Thomas W. Pearson is associate professor of anthropology and assistant director of the Honors College at the University of Wisconsin-Stout. His research has been published in American Anthropologist, Cultural Anthropology, American Ethnologist, Human Organization, and other academic journals. He lives in Menomonie, Wisconsin.

For more information, including the table of contents, visit the book's webpage:

Monday, October 9, 2017

STHA 2017 Annual Meeting

Effective Communication and Civic Engagement: 
Strategies, Techniques & Importance

Saturday, October 21, 2017 – 1:00 p.m. to 3:00 p.m.
Roger Marten Community Center
120 S. Franklin Street, Mondovi, WI
 (Just South of US-10 in the City of Mondovi)

               Speaker, LeAnn R. Ralph, is a staff writer for the Colfax Messenger and the Glenwood City Tribune Press Reporter. She has been writing for newspapers for 20 years and also has written for the Dunn County News, the Country Today and the Janesville Gazette. LeAnn earned an undergraduate degree in English with a writing emphasis from UW-Whitewater, and she earned a Master of Arts in Teaching from UW-Whitewater. LeAnn is the author of five books of true stories about growing up on a small family dairy farm in West Central Wisconsin. She has been covering frac sand mines since the first mine in this area was proposed by Fairmount Minerals near Menomonie in 2006 and has written about proposals for sand mines, reclamation permits, environmental impacts, public hearings, conditional use permits, mine licensing agreements, the state Supreme Court decision regarding the Town of Cooks Valley, and boreholes. LeAnn also serves as a supervisor on the Otter Creek Town Board in Dunn County.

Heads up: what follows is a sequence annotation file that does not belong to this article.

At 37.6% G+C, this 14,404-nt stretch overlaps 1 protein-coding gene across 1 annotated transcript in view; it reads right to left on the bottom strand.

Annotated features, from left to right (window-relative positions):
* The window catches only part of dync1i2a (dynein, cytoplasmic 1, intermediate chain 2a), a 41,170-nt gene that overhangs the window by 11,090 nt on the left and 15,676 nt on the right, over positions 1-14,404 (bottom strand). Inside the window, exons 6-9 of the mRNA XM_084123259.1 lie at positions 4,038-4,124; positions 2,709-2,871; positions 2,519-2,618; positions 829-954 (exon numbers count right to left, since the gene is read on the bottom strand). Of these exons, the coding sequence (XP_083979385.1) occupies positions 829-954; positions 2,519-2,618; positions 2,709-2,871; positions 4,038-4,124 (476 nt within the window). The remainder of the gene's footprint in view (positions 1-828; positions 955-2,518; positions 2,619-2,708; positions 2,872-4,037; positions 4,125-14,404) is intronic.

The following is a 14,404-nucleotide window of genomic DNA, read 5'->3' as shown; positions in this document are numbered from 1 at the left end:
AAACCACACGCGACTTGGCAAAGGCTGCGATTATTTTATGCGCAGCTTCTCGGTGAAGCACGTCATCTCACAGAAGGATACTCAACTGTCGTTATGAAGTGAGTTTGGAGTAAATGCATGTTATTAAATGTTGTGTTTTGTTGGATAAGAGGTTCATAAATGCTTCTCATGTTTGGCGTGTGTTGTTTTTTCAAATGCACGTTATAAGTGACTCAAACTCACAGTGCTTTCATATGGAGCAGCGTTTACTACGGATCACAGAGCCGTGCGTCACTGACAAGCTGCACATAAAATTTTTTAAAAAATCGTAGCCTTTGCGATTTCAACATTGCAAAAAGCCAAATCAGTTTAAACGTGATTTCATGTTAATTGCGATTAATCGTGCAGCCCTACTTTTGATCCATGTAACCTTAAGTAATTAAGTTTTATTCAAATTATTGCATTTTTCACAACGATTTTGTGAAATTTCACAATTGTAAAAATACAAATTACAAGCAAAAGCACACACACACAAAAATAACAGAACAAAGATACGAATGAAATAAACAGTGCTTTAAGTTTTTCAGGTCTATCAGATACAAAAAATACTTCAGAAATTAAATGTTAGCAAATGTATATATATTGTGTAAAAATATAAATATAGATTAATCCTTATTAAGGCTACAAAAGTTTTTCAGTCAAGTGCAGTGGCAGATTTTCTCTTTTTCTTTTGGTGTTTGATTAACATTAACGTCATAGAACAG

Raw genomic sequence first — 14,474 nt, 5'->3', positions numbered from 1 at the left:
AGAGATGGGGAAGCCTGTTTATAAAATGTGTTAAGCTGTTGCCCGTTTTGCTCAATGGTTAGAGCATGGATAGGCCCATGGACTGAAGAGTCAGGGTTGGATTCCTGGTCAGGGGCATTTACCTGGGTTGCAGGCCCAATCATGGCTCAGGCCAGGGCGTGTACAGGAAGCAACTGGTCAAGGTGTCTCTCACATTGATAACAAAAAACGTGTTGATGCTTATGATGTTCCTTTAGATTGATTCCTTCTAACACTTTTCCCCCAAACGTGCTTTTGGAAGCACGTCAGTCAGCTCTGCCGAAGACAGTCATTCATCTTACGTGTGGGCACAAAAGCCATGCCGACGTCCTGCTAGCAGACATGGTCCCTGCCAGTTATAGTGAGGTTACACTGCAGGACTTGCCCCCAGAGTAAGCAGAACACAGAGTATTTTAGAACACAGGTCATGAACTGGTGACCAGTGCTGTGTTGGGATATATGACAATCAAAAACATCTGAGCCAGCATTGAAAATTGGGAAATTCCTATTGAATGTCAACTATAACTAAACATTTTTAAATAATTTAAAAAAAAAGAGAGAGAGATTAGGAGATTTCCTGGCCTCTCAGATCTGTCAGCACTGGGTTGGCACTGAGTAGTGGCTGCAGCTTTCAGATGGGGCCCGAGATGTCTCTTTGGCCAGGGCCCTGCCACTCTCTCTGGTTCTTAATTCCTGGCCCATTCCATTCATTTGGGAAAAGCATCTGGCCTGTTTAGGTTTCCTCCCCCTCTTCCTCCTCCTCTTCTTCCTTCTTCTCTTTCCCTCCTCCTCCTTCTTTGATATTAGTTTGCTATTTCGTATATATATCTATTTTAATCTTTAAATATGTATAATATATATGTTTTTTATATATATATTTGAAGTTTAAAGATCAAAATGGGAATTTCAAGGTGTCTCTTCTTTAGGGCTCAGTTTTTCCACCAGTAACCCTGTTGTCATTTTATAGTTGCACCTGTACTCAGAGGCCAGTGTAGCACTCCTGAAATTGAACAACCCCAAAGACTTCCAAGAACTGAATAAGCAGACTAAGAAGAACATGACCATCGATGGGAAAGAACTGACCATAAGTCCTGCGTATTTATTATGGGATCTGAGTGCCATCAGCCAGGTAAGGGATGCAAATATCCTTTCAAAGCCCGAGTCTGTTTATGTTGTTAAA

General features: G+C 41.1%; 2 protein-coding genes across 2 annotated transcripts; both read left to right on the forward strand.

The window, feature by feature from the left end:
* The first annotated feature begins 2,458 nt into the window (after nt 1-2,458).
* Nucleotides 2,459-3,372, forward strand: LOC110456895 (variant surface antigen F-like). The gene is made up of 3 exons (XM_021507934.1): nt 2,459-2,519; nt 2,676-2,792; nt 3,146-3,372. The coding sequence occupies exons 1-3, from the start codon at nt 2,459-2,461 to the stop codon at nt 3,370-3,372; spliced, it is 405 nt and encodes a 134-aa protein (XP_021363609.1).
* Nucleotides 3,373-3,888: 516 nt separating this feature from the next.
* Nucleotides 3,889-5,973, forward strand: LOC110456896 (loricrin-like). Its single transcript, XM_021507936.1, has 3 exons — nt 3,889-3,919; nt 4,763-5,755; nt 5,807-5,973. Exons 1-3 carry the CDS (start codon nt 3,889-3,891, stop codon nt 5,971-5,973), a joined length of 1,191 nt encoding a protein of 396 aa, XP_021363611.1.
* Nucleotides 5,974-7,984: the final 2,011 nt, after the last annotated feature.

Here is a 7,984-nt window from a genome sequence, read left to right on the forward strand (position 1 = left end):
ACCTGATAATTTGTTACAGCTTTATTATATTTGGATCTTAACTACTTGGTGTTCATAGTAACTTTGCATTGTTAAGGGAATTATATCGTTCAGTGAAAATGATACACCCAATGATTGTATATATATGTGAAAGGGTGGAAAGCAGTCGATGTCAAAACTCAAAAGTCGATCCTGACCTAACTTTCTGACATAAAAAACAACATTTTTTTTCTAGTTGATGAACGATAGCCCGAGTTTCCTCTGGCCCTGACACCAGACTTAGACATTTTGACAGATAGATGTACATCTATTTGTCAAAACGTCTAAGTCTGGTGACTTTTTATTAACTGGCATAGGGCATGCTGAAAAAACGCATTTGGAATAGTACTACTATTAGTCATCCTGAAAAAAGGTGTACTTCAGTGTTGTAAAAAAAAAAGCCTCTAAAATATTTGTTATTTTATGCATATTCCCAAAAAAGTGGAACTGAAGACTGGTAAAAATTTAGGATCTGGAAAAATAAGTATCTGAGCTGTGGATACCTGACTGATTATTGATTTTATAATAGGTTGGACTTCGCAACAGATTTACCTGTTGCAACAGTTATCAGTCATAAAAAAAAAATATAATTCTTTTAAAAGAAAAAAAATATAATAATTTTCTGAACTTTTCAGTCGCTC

Presentation: Communicating in a Democracy: Letters to the Editor and speaking to elected officials. The four strands of the language arts — reading, writing, speaking and listening — are an important component of a participatory democracy. Writing Letters to the Editor for local newspapers, speaking during public comments sections of county boards, town boards, village boards and city councils and contacting state representatives and senators are an essential part of civic engagement. If you do not let elected officials know what you are thinking about a particular issue, such as frac sand mining, and how it will impact the environment, and your communities and neighborhoods, including roads and property values, they will not know their constituents’ positions. During this presentation you will learn more about communicating effectively through Letters to the Editor and will work on writing a letter. Editors love to publish letters from local residents on issues that will affect the community — with an emphasis on local, because they know their readers enjoy reading Letters to the Editor. Broadcasting a more generic Letter to the Editor to all 400+ newspapers in the state is not nearly as effective. During this presentation you will also learn more about communicating with elected officials — how to go about it, what to say and when to say it, and you will work on your own set of talking points that you can take to your next town board meeting, county board meeting or listening session of a state legislator. Let your voice be heard. Speak up!